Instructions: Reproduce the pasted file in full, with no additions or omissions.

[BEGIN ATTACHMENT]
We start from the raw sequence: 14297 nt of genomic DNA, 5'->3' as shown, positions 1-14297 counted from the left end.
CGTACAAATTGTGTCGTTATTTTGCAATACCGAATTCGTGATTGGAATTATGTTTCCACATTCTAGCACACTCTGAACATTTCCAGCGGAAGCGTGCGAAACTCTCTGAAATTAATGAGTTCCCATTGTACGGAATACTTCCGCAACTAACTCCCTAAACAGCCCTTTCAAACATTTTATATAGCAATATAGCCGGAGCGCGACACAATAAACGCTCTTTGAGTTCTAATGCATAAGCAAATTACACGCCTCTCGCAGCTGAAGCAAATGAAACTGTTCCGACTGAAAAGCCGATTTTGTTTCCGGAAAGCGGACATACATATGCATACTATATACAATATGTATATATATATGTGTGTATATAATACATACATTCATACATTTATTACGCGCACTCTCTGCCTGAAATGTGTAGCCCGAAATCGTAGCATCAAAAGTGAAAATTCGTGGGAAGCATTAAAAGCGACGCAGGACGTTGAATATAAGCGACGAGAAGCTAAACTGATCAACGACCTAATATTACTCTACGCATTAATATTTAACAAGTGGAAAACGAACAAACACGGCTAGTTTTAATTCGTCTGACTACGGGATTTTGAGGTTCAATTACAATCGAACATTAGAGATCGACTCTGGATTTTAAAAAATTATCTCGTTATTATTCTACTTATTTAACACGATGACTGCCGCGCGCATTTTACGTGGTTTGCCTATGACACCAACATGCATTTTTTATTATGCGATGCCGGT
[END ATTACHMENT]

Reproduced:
We start from the raw sequence: 14297 nt of genomic DNA, 5'->3' as shown, positions 1-14297 counted from the left end.
CGTACAAATTGTGTCGTTATTTTGCAATACCGAATTCGTGATTGGAATTATGTTTCCACATTCTAGCACACTCTGAACATTTCCAGCGGAAGCGTGCGAAACTCTCTGAAATTAATGAGTTCCCATTGTACGGAATACTTCCGCAACTAACTCCCTAAACAGCCCTTTCAAACATTTTATATAGCAATATAGCCGGAGCGCGACACAATAAACGCTCTTTGAGTTCTAATGCATAAGCAAATTACACGCCTCTCGCAGCTGAAGCAAATGAAACTGTTCCGACTGAAAAGCCGATTTTGTTTCCGGAAAGCGGACATACATATGCATACTATATACAATATGTATATATATATGTGTGTATATAATACATACATTCATACATTTATTACGCGCACTCTCTGCCTGAAATGTGTAGCCCGAAATCGTAGCATCAAAAGTGAAAATTCGTGGGAAGCATTAAAAGCGACGCAGGACGTTGAATATAAGCGACGAGAAGCTAAACTGATCAACGACCTAATATTACTCTACGCATTAATATTTAACAAGTGGAAAACGAACAAACACGGCTAGTTTTAATTCGTCTGACTACGGGATTTTGAGGTTCAATTACAATCGAACATTAGAGATCGACTCTGGATTTTAAAAAATTATCTCGTTATTATTCTACTTATTTAACACGATGACTGCCGCGCGCATTTTACGTGGTTTGCCTATGACACCAACATGCATTTTTTATTATGCGATGCCGGT